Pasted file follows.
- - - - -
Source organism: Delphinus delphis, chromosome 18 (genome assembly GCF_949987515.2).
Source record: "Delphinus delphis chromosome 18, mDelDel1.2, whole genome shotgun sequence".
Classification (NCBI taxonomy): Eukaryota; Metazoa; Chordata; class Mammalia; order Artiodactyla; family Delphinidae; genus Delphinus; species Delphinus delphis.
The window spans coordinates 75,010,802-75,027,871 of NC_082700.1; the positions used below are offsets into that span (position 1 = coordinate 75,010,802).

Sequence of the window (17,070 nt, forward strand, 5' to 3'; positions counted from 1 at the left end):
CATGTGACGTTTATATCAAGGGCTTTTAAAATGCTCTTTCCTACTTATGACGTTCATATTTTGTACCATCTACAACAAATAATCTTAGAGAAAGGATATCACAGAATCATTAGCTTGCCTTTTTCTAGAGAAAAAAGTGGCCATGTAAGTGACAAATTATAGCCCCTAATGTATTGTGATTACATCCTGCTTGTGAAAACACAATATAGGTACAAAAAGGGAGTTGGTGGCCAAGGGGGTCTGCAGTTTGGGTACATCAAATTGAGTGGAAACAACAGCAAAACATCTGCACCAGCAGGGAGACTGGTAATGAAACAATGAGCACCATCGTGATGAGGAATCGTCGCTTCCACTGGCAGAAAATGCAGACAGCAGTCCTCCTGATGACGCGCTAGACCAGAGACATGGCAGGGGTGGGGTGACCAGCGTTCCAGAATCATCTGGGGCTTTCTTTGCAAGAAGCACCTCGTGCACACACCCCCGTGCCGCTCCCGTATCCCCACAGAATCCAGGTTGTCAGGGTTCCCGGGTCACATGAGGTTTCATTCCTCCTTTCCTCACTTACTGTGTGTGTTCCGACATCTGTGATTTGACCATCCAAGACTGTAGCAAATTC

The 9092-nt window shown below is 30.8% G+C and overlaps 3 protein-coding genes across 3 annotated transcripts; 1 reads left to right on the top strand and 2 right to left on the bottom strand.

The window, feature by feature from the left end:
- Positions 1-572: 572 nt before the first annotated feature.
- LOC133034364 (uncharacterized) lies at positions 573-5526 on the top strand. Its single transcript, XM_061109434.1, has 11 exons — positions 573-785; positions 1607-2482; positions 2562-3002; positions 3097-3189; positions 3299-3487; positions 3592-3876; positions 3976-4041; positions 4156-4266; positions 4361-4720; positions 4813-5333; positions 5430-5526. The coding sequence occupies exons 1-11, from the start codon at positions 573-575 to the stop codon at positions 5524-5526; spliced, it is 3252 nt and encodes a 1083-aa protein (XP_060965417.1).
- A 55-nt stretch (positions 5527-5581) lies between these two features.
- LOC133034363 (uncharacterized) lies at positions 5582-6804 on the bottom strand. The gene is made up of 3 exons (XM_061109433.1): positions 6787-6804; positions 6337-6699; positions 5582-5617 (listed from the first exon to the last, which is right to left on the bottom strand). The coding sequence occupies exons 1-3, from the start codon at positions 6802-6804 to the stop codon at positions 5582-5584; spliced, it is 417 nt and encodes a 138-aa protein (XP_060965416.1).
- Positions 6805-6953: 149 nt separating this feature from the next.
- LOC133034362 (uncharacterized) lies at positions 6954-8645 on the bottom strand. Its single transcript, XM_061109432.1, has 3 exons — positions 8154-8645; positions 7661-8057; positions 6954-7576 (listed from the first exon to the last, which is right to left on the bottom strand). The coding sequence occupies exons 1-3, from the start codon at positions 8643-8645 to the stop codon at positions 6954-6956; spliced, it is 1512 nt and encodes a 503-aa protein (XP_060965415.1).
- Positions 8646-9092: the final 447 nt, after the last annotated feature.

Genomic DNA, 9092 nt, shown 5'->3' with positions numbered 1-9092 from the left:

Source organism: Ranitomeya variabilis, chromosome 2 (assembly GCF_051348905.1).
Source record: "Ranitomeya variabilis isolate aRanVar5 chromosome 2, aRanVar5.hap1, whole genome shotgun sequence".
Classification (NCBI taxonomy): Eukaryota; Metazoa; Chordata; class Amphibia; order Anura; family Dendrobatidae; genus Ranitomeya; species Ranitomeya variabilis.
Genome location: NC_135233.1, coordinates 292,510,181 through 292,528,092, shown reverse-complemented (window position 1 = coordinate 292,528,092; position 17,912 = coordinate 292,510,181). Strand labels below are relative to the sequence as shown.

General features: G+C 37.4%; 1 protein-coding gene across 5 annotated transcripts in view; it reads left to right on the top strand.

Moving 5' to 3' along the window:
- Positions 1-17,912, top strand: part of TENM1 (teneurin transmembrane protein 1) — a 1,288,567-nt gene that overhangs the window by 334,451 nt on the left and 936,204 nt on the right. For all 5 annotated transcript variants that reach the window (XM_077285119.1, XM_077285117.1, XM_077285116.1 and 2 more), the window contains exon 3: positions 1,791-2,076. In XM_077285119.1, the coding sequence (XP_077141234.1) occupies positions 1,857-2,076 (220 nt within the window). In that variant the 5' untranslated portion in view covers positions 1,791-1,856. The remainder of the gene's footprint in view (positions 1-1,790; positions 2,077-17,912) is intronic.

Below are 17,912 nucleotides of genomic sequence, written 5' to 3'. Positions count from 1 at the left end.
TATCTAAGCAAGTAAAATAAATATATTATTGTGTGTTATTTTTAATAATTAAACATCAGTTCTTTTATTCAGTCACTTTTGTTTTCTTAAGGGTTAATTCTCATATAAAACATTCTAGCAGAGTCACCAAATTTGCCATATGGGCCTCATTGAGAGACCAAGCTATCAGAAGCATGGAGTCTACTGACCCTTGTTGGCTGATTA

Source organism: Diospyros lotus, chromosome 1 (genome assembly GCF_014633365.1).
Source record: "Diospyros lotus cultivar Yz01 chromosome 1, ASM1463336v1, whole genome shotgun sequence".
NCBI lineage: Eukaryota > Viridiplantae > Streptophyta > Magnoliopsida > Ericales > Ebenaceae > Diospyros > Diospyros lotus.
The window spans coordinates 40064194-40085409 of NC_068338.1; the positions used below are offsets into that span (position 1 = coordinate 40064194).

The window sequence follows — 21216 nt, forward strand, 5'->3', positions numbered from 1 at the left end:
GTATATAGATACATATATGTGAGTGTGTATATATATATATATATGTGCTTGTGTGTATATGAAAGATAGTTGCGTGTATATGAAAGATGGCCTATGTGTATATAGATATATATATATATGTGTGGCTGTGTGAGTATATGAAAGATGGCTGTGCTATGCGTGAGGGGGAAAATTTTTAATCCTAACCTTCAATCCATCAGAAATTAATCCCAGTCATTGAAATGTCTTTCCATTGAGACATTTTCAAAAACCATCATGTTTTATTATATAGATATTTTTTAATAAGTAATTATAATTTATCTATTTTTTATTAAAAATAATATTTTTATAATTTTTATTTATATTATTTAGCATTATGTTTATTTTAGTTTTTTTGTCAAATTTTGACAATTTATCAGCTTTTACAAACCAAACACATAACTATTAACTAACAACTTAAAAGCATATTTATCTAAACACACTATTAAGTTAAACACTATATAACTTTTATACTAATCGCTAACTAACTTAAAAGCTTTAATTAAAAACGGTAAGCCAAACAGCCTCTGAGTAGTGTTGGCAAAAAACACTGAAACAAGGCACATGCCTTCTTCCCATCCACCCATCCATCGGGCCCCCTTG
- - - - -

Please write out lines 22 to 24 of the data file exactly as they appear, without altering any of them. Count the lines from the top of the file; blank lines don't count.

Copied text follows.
Moving 5' to 3' along the window:
- Positions 1-17,912, top strand: part of TENM1 (teneurin transmembrane protein 1) — a 1,288,567-nt gene that overhangs the window by 334,451 nt on the left and 936,204 nt on the right. For all 5 annotated transcript variants that reach the window (XM_077285119.1, XM_077285117.1, XM_077285116.1 and 2 more), the window contains exon 3: positions 1,791-2,076. In XM_077285119.1, the coding sequence (XP_077141234.1) occupies positions 1,857-2,076 (220 nt within the window). In that variant the 5' untranslated portion in view covers positions 1,791-1,856. The remainder of the gene's footprint in view (positions 1-1,790; positions 2,077-17,912) is intronic.

Below are 17,912 nucleotides of genomic sequence, written 5' to 3'. Positions count from 1 at the left end.